This radical decision came about as he was editing an English version of the Church Fathers in 1836. At the time, it bothered him that so many denominations existed in Christianity; hence, his convictions grew as he studied the early Church’s unity. He believed that if St. Ambrose or St. Athanasius came back to live on earth, they would choose the Catholic communion as the real Church.
Fr. Dominic Barberi received him into the Catholic Church on October 9, 1845. Along with his life of study and writing, he did much to restore Catholicism in 19th century England as an Oratorian priest. Pope Leo XIII rewarded his service by raising him to the cardinalate in 1879. His choice to leave all eventually paid off as Pope Francis canonized him in 2019.
“This is Truth”
Edith Stein was born on October 12, 1891, in Breslau, Germany (now Wroclaw, Poland). She was the youngest child of a large Jewish family and exhibited a keen intellect from an early age. She later studied philosophy at the University of Gottingen and earned a doctorate under the eminent phenomenologist, Edmund Husserl. She also served as a volunteer nurse during World War I.
While house-sitting for a friend at age thirty, she scanned the bookshelf for something of interest. Her eyes fell on the autobiography of St. Teresa of Avila. She read throughout the night and exclaimed as she finished in the morning, “this is truth.” Not one to delay, she sought out a priest that very morning and asked to be baptized as a Roman Catholic. The priest informed her that a period of preparation was necessary.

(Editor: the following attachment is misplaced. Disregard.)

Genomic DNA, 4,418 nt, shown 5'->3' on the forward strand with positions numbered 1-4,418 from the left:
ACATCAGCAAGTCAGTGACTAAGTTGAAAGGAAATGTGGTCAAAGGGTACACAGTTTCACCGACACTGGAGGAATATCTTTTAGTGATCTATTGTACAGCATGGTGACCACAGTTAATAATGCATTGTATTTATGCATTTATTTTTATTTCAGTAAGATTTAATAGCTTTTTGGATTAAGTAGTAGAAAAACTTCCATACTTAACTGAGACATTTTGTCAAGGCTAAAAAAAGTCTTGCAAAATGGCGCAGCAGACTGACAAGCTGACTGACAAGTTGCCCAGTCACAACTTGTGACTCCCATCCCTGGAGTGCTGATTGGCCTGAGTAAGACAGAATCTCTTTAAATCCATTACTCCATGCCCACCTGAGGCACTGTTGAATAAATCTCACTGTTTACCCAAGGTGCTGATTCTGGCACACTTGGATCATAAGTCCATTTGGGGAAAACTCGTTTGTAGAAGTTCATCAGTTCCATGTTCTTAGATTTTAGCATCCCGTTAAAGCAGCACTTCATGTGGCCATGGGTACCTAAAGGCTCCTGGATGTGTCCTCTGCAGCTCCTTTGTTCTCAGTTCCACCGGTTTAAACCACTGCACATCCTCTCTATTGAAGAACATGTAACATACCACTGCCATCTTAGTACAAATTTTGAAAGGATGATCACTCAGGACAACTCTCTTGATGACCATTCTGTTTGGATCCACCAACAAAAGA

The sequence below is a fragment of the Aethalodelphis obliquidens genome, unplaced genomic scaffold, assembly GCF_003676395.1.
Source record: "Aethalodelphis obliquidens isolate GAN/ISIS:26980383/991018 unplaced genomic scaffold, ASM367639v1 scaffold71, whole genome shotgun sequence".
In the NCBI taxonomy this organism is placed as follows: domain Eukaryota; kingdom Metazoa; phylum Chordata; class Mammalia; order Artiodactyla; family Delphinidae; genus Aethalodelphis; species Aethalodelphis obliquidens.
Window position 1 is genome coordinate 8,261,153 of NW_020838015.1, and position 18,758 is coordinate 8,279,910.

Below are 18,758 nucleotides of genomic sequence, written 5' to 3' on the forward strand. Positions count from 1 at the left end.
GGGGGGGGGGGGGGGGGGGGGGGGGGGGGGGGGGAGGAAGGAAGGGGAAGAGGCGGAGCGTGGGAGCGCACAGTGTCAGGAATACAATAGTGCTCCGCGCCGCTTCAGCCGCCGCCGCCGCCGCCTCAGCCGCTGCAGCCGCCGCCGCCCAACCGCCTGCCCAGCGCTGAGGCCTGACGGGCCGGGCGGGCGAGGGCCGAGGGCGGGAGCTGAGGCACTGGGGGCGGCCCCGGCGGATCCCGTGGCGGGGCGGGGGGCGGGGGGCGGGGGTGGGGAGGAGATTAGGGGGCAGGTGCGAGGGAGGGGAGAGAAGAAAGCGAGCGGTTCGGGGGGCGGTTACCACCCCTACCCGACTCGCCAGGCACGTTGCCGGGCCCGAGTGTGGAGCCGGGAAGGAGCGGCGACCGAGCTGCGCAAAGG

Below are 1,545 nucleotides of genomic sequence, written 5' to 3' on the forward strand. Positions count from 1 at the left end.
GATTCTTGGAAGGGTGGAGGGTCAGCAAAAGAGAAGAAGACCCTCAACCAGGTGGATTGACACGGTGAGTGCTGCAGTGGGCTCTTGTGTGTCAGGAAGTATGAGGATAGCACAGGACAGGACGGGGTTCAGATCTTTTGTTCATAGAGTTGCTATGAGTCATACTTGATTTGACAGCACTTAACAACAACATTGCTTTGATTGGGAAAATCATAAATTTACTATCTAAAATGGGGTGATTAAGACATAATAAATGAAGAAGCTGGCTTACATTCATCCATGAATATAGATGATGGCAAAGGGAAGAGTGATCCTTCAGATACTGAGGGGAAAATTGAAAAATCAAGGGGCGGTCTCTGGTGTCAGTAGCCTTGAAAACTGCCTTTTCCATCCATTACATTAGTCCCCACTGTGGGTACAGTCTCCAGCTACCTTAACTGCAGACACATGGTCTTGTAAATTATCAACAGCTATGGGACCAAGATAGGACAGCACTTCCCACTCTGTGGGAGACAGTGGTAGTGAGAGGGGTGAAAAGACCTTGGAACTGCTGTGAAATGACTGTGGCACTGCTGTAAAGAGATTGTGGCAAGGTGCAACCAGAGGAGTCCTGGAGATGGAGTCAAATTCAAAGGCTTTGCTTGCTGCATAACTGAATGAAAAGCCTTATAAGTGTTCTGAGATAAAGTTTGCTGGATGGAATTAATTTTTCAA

After her baptism in 1922, she sought to enter a Carmelite convent, but her spiritual guide advised her to wait. For eleven years, she traveled and lectured throughout Europe and finally entered the Cologne Carmel in 1933. As a Carmelite nun, Teresa Benedicta (her new name), led the contemplative life of prayer and continued to write. Nazism forced her to flee from Germany and find refuge in the Carmel of Echt, (Limburg) Holland. There she remained until her arrest by the Gestapo on August 2, 1942. Her end came one week later in the Auschwitz-Birkenau death camp. Pope John Paul II canonized her in 1998 and proclaimed her one of the five patron saints of Europe in 1999.
Trees of the Lord
Several of the saints described here helped to shape Western civilization – history would read quite differently had there been no Augustine, Ignatius, or John Henry Newman. Their lives would have little influence, however, had they not trodden new ground through reading. Their openness germinated a seedling in their soul. Through cooperation with God’s grace, the seedlings grew into majestic trees of the Lord. To this day, a multitude of seedlings continue to emerge in their shade.
* For a more detailed explanation, see chapters 50-51 of The Life and Revelations of St. Gertrude.